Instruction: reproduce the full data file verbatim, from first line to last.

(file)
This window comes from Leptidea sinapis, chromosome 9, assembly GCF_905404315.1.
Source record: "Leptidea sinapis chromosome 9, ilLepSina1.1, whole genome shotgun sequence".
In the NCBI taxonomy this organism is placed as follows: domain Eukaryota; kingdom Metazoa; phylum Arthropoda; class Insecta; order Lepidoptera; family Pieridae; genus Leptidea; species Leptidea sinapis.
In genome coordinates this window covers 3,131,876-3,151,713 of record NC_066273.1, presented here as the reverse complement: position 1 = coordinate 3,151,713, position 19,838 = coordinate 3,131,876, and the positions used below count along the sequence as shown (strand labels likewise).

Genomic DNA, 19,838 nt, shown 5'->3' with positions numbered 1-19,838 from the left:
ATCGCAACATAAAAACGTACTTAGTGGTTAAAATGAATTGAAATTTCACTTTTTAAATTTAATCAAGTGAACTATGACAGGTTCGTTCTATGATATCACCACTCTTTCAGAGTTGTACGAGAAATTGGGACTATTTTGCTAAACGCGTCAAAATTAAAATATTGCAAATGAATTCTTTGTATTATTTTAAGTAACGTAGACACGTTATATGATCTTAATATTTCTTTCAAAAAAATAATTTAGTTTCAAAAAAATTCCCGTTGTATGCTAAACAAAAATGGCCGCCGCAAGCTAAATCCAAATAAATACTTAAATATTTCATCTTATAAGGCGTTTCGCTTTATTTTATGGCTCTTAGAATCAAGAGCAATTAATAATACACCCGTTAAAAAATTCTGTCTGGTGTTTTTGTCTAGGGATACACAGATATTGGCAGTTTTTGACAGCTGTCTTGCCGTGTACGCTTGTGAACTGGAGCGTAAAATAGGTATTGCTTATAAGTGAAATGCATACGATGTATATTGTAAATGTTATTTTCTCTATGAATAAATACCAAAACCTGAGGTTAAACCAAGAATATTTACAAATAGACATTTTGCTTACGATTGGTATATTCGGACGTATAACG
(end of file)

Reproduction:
This window comes from Leptidea sinapis, chromosome 9, assembly GCF_905404315.1.
Source record: "Leptidea sinapis chromosome 9, ilLepSina1.1, whole genome shotgun sequence".
In the NCBI taxonomy this organism is placed as follows: domain Eukaryota; kingdom Metazoa; phylum Arthropoda; class Insecta; order Lepidoptera; family Pieridae; genus Leptidea; species Leptidea sinapis.
In genome coordinates this window covers 3,131,876-3,151,713 of record NC_066273.1, presented here as the reverse complement: position 1 = coordinate 3,151,713, position 19,838 = coordinate 3,131,876, and the positions used below count along the sequence as shown (strand labels likewise).

Genomic DNA, 19,838 nt, shown 5'->3' with positions numbered 1-19,838 from the left:
ATCGCAACATAAAAACGTACTTAGTGGTTAAAATGAATTGAAATTTCACTTTTTAAATTTAATCAAGTGAACTATGACAGGTTCGTTCTATGATATCACCACTCTTTCAGAGTTGTACGAGAAATTGGGACTATTTTGCTAAACGCGTCAAAATTAAAATATTGCAAATGAATTCTTTGTATTATTTTAAGTAACGTAGACACGTTATATGATCTTAATATTTCTTTCAAAAAAATAATTTAGTTTCAAAAAAATTCCCGTTGTATGCTAAACAAAAATGGCCGCCGCAAGCTAAATCCAAATAAATACTTAAATATTTCATCTTATAAGGCGTTTCGCTTTATTTTATGGCTCTTAGAATCAAGAGCAATTAATAATACACCCGTTAAAAAATTCTGTCTGGTGTTTTTGTCTAGGGATACACAGATATTGGCAGTTTTTGACAGCTGTCTTGCCGTGTACGCTTGTGAACTGGAGCGTAAAATAGGTATTGCTTATAAGTGAAATGCATACGATGTATATTGTAAATGTTATTTTCTCTATGAATAAATACCAAAACCTGAGGTTAAACCAAGAATATTTACAAATAGACATTTTGCTTACGATTGGTATATTCGGACGTATAACG